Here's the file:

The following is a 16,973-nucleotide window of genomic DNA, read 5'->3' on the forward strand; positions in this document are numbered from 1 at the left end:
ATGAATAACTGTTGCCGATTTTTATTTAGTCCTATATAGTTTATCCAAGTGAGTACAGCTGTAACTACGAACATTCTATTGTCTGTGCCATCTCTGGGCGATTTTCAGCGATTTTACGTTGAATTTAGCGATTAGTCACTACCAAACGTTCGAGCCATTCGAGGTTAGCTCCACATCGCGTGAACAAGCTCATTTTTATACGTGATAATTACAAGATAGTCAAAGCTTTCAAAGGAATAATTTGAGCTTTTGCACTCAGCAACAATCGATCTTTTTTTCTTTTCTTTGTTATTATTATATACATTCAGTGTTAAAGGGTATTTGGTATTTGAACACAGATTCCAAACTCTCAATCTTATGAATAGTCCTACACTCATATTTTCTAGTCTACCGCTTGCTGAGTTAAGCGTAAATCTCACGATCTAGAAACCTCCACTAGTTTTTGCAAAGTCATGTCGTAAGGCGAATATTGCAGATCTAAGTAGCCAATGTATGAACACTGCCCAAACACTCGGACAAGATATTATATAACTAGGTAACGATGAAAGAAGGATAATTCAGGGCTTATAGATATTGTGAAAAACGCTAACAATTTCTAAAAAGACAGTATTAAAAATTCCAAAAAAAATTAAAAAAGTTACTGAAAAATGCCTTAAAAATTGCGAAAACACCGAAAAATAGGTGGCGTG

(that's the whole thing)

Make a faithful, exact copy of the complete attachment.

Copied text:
The following is a 16,973-nucleotide window of genomic DNA, read 5'->3' on the forward strand; positions in this document are numbered from 1 at the left end:
ATGAATAACTGTTGCCGATTTTTATTTAGTCCTATATAGTTTATCCAAGTGAGTACAGCTGTAACTACGAACATTCTATTGTCTGTGCCATCTCTGGGCGATTTTCAGCGATTTTACGTTGAATTTAGCGATTAGTCACTACCAAACGTTCGAGCCATTCGAGGTTAGCTCCACATCGCGTGAACAAGCTCATTTTTATACGTGATAATTACAAGATAGTCAAAGCTTTCAAAGGAATAATTTGAGCTTTTGCACTCAGCAACAATCGATCTTTTTTTCTTTTCTTTGTTATTATTATATACATTCAGTGTTAAAGGGTATTTGGTATTTGAACACAGATTCCAAACTCTCAATCTTATGAATAGTCCTACACTCATATTTTCTAGTCTACCGCTTGCTGAGTTAAGCGTAAATCTCACGATCTAGAAACCTCCACTAGTTTTTGCAAAGTCATGTCGTAAGGCGAATATTGCAGATCTAAGTAGCCAATGTATGAACACTGCCCAAACACTCGGACAAGATATTATATAACTAGGTAACGATGAAAGAAGGATAATTCAGGGCTTATAGATATTGTGAAAAACGCTAACAATTTCTAAAAAGACAGTATTAAAAATTCCAAAAAAAATTAAAAAAGTTACTGAAAAATGCCTTAAAAATTGCGAAAACACCGAAAAATAGGTGGCGTG